In April, I was invited to participate in the first ever Tech Meetup at the White House. Organized by Meetup.com and the U.S. Chief Technology Officer, Megan Smith. Tech Meetups have been around for about a decade. They are events where new technologies and new tech companies get to demo and network with a community of entrepreneurs, techies, service providers, and investors. They’ve evolved to also include education - speakers, lectures, courses and classes. I co-founded and co-organize the Philly New Technology Meetup along with several Bootstrappers Breakfasts. It was an honor and privilege for me to be part of the first Meetup at the White House.
You can imagine that I was excited about the opportunity. Maybe it would be like a State dinner with Obama greeting us and we’d share a meal on historic White House china. (LOL it wasn’t, more details later.) The coach in me then took control and I asked myself a bunch of questions. Why was I invited? Who else would be participating? What did I want to get out of it? What did the White House want from it? I didn’t have all of the information and I was feeling uncertain. Ideally, I’d want to spend the day working with my Tech Meetup peers, sharing and learning, and the Executive Branch would listen to us and find ways to help. However, the cynic in me remembered what JFK had said, “...ask what you can do for your country.” Oh. I had no idea how to be prepared for this event. I’m an entrepreneur, coach, technologist and community organizer. And while I think I am a nice guy, that level of civic and social impact hasn’t specifically been a focus of my work.
So - as an entrepreneur - I knew that I had to wing this one, trusting my talent and experience, trusting those who organized the event, and being ready for whatever it would be. I went with an open mind and a stuffed briefcase.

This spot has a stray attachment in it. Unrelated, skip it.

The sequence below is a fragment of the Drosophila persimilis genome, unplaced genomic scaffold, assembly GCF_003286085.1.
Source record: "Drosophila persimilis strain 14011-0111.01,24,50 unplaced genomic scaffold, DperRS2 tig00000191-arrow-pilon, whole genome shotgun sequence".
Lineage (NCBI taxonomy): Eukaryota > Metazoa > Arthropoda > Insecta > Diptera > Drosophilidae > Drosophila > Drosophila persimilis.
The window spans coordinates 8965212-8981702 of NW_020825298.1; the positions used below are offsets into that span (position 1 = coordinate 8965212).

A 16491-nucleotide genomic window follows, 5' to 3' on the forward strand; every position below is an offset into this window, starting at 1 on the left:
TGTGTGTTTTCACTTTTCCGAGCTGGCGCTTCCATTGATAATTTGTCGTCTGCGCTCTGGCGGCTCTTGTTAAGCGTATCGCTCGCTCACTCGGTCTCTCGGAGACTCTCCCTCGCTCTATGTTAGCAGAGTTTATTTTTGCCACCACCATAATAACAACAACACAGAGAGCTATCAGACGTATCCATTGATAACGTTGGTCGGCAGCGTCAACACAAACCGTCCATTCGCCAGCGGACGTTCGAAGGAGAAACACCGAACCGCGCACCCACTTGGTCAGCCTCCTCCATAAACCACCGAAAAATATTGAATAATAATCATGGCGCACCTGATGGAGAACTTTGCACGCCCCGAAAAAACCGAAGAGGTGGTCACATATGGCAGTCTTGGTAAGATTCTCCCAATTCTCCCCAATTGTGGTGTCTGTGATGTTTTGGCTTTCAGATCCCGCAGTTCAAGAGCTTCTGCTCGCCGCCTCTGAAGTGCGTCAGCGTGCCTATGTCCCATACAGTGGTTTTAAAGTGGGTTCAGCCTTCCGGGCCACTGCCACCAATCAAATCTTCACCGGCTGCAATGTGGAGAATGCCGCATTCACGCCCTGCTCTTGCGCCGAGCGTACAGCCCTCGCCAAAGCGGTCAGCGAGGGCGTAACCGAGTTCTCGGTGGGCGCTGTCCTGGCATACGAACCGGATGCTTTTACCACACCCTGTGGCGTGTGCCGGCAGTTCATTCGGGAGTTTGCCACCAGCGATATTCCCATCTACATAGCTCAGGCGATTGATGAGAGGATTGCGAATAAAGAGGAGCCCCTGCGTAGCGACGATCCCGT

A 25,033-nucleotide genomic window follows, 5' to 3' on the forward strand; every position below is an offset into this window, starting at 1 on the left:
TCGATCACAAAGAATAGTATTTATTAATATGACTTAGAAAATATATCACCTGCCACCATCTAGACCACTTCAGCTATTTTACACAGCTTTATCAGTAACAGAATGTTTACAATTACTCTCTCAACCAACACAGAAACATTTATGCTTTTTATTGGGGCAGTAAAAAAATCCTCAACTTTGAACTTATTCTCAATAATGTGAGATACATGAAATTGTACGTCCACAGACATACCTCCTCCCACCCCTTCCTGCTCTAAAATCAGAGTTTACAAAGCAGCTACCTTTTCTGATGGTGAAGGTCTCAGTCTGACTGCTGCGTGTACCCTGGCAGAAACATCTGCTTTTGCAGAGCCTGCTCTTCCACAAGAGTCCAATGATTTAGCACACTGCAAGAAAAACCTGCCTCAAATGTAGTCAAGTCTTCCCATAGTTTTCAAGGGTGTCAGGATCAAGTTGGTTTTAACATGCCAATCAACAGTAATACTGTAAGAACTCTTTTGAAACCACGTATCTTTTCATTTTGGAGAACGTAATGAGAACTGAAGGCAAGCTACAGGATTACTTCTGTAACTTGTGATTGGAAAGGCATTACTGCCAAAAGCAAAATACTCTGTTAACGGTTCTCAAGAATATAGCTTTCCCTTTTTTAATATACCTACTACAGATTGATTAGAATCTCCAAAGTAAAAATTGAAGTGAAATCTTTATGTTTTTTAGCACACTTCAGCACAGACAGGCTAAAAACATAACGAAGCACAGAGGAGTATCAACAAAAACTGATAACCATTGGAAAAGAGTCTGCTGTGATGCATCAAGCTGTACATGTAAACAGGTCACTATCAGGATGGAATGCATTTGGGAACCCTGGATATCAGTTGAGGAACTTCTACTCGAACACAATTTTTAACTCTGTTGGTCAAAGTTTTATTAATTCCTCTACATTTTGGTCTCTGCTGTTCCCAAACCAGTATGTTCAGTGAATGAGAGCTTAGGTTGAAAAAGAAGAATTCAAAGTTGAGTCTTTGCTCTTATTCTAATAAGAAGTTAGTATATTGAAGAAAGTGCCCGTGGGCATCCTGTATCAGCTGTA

I arrived promptly at 8am, unsure of the security procedure. I was supposedly pre-registered, pre-screened, and I confirmed a couple of days in advance. The security line was long, about 50 people in front of me, and soon 50 people behind me. I started to feel a little less “special,” but this is the White House, so it is a somewhat unique privilege. I got to the security booth about 8:20 and - despite confirming my pre-registration - I wasn’t on the list. Would they have to release the hounds on me? Thankfully, I wasn’t alone with this problem, the event organizers were diligently on hand to resolve the issues, and I made a few new acquaintances while waiting 40 minutes to get cleared.
The first stop was the Eisenhower Executive Office Building. They call it the "White House" to its guests, but it’s really next door to that other iconic white building. More correctly, we were on the White House “campus.” An auditorium with about 120 people, a stage, live video streaming for the world to see, and two hours of prepared speeches. Oh :-( A coffee break without any coffee. Nice looking fruit platters without plates or utensils. The stage was set right from the beginning, literally. Welcome to the Executive branch of the Federal government. What I was feeling at that moment was that we'd be showing them our capabilities, and they'd share their agenda in order to engage our help. Important issues like job creation, serving the under-represented, women in tech, LGBT tech, tech in tribal areas - noble and important causes, though ones I (honestly) haven’t dedicated much time towards. I was a little caught off guard.
We went to a big room on the 4th floor for lunch. Box lunches and fruit (again no plates or utensils). I picked a random table and got to meet a few new people. One had been to 8 similar programs at the “White House” (office building) and told me this is the first where she was served lunch. Maybe we were special! At least I was comforted that someone is looking after our tax dollars.
By now, I'm realizing that we were not going to leave the Executive Office Building. The secret is out - being invited to the White House doesn’t always get you into that white house. I was in that room for the rest of the day.